The project in question is part of Destiny USA, a project initiated by Destiny USA Holdings, LLC. In its basic form, the project is a unique extension to the Carousel Center Mall that was constructed on an old landfill between Hiawatha Boulevard and Onondaga Lake.[FN1] The first extension of the Carousel Center Mall is known as Phase I of Destiny USA, which is an approximate eight hundred and fifty thousand square foot (850,000 +/-) building extension to the Carousel Center Mall. The project was designed to showcase "state-of-the-art" green [*3]technology, renewable energy resources, and sustainable design for both construction and operations. Plaintiff asserts that, when completed, Destiny USA will include an innovative design combining research, retail, entertainment, dining, hospitality and tourism. The project has created expectations to create tens of thousands of jobs, attract millions of visitors to an otherwise economically depressed region, and add millions of dollars annually into the local and state government economy.

Destiny USA, as an overall plan, has garnered enthusiastic support of federal, state and local governments. To that end, it has become known as the model "private - public partnership" for economic development, for green development and for sustainable development.[FN2] A myriad of incentives have been given to the preferred developer (the plaintiff) to go forward with Destiny USA. The project is a public improvement project, with the City of Syracuse Industrial Development Agency (SIDA), taking a lead role in the development. In fact, with regard to Phase I, which is at issue in this lawsuit, SIDA has contributed one hundred seventy million dollars ($170,000,000.00) to the project, along with the plaintiff's forty million dollars ($40,000,000.00) to initiate and start the project known as Phase I.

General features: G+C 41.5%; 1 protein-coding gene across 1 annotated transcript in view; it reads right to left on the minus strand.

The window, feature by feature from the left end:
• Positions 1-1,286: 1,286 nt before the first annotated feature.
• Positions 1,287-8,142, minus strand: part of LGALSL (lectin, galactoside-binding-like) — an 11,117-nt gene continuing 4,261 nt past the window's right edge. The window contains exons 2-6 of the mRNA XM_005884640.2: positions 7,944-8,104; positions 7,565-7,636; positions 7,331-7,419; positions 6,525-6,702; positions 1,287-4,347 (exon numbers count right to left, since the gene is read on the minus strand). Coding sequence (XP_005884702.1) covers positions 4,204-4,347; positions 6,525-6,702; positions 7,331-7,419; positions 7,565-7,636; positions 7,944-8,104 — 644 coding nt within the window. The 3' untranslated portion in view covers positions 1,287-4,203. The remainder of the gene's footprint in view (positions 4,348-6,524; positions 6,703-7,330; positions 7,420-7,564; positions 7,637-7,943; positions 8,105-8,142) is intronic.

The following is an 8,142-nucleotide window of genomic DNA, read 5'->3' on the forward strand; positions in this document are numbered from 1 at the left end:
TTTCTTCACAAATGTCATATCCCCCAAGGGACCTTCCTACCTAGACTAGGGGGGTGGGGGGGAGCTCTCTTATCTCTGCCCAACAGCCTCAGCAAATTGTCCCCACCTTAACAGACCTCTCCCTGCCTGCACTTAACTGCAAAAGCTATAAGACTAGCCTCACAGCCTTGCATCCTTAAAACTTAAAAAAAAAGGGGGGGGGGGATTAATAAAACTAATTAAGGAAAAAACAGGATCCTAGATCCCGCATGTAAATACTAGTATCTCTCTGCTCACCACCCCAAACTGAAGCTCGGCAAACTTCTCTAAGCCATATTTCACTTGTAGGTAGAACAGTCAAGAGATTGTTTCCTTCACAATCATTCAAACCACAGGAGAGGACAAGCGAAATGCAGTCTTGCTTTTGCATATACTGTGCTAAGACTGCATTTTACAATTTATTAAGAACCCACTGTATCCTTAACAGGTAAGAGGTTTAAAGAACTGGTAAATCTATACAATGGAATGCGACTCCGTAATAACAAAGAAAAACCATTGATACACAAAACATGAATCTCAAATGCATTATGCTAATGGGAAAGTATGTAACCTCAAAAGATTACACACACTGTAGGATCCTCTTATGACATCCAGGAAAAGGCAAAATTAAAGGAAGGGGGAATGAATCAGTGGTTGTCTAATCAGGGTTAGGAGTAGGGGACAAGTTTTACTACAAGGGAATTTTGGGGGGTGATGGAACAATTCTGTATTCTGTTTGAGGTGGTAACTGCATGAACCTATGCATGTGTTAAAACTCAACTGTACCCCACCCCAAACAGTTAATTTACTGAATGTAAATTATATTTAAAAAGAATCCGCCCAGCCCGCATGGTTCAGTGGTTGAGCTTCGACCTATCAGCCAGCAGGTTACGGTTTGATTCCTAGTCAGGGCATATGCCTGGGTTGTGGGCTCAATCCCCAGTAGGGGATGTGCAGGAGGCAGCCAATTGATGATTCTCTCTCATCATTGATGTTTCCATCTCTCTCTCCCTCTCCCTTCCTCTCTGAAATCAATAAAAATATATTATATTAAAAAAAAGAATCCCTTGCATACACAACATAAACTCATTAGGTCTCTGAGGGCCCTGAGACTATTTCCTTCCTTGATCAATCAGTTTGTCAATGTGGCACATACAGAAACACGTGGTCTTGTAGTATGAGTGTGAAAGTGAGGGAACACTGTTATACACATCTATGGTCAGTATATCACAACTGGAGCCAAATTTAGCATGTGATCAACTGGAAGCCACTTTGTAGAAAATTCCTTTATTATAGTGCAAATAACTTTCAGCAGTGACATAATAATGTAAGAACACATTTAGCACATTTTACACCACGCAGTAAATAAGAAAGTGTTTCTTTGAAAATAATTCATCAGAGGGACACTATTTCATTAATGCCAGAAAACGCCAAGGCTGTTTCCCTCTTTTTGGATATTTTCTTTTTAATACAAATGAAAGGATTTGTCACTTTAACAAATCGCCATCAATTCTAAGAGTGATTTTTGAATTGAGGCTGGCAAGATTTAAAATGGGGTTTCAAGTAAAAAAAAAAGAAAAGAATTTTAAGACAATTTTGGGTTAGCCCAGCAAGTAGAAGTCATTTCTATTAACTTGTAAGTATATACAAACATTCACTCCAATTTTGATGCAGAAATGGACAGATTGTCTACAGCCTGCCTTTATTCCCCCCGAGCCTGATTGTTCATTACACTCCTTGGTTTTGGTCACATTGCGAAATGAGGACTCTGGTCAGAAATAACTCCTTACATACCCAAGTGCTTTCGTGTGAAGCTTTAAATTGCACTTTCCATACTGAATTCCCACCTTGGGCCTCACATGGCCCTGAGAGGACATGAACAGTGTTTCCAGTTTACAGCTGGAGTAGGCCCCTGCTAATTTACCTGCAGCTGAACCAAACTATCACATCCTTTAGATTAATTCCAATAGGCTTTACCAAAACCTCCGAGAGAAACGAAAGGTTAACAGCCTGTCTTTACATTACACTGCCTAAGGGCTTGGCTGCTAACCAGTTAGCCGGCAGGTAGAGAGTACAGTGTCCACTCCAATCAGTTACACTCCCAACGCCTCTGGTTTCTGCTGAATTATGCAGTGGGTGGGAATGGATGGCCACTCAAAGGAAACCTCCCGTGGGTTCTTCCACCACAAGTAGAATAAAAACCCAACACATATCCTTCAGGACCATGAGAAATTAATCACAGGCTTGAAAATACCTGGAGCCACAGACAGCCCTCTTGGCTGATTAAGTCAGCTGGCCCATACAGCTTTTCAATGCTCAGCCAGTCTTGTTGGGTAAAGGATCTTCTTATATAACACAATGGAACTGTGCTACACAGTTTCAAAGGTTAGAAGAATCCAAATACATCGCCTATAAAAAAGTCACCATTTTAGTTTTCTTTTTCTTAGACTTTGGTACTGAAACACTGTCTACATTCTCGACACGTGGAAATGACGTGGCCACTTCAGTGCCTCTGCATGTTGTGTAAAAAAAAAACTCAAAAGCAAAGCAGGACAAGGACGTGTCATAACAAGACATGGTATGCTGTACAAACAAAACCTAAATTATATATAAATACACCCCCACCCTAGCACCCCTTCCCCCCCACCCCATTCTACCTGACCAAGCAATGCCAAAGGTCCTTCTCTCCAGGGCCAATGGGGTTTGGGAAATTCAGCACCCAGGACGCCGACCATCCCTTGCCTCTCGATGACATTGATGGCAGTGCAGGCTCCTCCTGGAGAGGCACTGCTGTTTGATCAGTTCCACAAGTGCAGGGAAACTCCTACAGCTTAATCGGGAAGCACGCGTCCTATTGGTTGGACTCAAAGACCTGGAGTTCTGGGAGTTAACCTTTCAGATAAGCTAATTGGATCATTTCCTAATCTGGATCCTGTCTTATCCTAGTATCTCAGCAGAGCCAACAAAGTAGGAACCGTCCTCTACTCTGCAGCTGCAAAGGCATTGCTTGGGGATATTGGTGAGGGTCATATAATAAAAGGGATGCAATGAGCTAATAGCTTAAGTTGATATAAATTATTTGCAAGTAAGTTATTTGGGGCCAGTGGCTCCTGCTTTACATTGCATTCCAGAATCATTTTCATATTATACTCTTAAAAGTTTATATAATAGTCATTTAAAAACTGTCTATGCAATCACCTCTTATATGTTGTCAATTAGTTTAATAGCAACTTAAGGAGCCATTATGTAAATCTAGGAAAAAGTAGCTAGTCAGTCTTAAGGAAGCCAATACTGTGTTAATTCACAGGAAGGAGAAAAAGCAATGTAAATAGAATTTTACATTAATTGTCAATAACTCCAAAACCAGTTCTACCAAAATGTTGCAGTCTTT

Citigroup was also instrumental in securing funding for the project. Citigroup agreed to participate in the funding and management of the project, to the extent that it would loan one hundred fifty five million dollars ($155,000,000.00) towards the project via the construction loan agreement. In return, Citigroup would also act the agent for all of the construction proceeds, including the developer's forty million dollars ($40,000,000.00), SIDA's one hundred seventy million dollars ($170,000,000.00), and the bank's one hundred fifty five million dollars ($155,000,000.00).

As clearly set forth in the construction loan agreement, Citigroup would act as the fiduciary agent, and as such, would hold all of the monies that would be distributable through the draw process set up under the loan agreements.

This unique funding system would allow for Citigroup, as fiduciary agent, to disburse first the two hundred ten million dollars ($210,000,000.00) invested by SIDA and the developer, and then pay the remaining one hundred fifty five million dollars ($155,000,000.00) under the construction loan agreement that Citigroup would be lending to the project.